I remember watching an episode of Oprah years ago when she was talking about instinct. There were some women on her show who had been attacked or assaulted and they all said the same thing: they had ignored their original instinct about the situation.
Although I’m no die-hard Oprah fan, that spoke fairly clearly to me. Your gut reaction to someone or something is worth not ignoring.
As I got ready for my long run this morning (29k), I realized that this whole marathon training makes me consciously go against what seems like the right thing to do. I make myself go against my instinct.
It didn’t seem like a very good idea to go for a three hour run on a day when there was a wind and rain warning, but I made myself.
It didn’t seem like the smartest thing to keep running at 10k when my knee started twinging, but I did.
It really didn’t seem like a good idea to choke down those absolutely horrible gel packs, but I did.
And then! When it was finally all over, and I was one big toe into an ice bath, I thought, Girl, you’re nuts. That was perhaps the worst idea of all.
So why do we do it? Why do I do it? Something that makes me uncomfortable, something that feels “wrong”?
There’s no logical answer, and I guess that’s because training for a marathon isn’t logical. It’s hard and painful and at times really foolish. It rules your life (or at least mine) when you run more than 50km a week. Life begins to revolve around long runs – you are either recovering from one or mentally preparing for one. It’s killer on your social life, because running hungover sucks and too much restaurant food can play havoc on your intestines.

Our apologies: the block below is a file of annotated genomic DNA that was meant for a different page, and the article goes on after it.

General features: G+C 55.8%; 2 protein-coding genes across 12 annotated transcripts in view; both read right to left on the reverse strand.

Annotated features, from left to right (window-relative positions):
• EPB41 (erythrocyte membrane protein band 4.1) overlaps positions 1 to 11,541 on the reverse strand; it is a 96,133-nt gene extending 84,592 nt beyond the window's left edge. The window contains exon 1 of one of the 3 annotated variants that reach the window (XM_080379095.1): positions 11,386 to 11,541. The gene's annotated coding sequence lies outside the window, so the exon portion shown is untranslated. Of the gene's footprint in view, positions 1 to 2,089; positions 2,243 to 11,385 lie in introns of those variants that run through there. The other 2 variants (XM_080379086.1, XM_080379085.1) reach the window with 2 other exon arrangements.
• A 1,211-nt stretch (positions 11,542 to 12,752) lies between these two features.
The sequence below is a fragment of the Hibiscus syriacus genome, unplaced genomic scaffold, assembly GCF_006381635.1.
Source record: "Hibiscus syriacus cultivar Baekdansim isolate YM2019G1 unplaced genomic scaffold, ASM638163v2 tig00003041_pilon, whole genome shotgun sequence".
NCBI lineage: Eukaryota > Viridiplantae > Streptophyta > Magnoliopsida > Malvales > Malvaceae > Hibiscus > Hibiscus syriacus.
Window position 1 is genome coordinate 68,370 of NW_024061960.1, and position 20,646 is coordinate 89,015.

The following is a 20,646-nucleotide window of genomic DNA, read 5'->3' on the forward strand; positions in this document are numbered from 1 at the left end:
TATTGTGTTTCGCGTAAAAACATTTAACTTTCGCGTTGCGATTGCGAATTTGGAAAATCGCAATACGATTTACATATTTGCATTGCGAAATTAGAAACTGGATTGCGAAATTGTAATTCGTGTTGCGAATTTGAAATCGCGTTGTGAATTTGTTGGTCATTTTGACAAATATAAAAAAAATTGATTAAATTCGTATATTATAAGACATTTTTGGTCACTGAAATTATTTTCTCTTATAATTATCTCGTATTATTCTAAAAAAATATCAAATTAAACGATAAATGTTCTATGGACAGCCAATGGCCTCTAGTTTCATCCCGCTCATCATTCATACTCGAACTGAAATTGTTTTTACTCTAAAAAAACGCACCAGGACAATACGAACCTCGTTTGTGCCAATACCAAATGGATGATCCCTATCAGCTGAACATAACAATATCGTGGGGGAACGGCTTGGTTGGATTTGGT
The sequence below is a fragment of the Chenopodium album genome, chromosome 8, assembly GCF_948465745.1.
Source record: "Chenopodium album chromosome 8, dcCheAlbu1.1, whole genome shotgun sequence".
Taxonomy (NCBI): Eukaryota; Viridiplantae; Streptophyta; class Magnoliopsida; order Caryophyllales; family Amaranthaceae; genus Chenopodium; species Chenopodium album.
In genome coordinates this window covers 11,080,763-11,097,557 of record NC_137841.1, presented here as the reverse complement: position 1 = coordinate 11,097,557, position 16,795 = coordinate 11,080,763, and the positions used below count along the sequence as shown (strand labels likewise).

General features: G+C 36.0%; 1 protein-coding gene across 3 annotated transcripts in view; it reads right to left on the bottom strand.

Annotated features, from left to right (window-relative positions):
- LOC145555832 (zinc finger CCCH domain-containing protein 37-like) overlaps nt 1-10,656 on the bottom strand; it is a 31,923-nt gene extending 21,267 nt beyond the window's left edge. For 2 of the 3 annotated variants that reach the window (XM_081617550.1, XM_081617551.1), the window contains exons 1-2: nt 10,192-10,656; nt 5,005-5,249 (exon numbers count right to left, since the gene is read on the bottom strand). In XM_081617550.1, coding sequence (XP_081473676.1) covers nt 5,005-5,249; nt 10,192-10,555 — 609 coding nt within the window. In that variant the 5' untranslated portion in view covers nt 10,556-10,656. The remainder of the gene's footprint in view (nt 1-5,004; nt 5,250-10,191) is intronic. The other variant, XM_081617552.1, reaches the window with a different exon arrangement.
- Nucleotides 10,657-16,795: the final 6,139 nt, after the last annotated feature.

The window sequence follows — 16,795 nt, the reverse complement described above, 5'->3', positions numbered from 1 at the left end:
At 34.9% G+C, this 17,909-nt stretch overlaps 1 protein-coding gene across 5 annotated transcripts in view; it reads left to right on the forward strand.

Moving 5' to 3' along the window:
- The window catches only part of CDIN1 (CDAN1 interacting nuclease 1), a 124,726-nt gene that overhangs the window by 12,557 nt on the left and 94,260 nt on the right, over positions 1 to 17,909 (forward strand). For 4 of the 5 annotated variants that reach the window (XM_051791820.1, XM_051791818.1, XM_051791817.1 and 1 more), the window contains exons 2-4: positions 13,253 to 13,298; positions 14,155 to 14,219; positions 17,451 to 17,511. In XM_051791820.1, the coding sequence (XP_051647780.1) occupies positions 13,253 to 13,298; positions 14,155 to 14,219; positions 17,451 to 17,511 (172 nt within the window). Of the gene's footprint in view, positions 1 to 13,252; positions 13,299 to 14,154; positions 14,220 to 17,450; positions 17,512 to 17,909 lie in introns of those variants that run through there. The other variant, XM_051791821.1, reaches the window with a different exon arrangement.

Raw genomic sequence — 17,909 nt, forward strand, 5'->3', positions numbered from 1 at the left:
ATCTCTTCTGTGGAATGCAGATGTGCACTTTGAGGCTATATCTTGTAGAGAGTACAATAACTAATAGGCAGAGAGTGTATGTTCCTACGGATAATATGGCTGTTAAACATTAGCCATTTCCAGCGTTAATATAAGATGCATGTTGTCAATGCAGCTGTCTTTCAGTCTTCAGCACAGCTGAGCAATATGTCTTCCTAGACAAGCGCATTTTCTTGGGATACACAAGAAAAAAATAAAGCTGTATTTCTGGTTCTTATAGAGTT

In January, I loudly claimed that this would be my last marathon. I would get my goal and reach my potential and then I’d be done. And that is completely untrue. Because nothing I have ever done in my life gives me the sense of accomplishment and power and belief in myself that long-distance running does.
I’ve run multiple 5k’s and 10k’s and half marathons and even a really awesome triathlon last summer. I’ve had great races and I’ve had miserable races and I know that I am who got myself through (however slowly at times) each and every kilometre.
When I’m 15km from home, I feel very alone. I run along a road boarder by the ocean. I look at the waves and the ducks and the ice and sometimes stop and peer down into the surprisingly clear water to see what’s there. I make a conscious decision to keep running when my legs are tired. And that conscious decision to keep going transcends into other aspects of my life.
The last 7k of my run is uphill and it’s so hard, every time. Today, my quads were burning and I was tired. But every week, after I get home and think about that hill, think about that 7k, I am proud of myself. Because I choose the route and I choose to run and I choose to keep going.
My first marathon was a completely profound experience for me. I broke down the barriers of what I had perceived as my limits. When you take away your limitations, do you know what is left? Infinite possibility.
The second time is proving to be no less powerful, just at a time when I really needed something to remind me of how strong I am. I broke down my limitations last time, and this time I’m starting to see just how far I can go.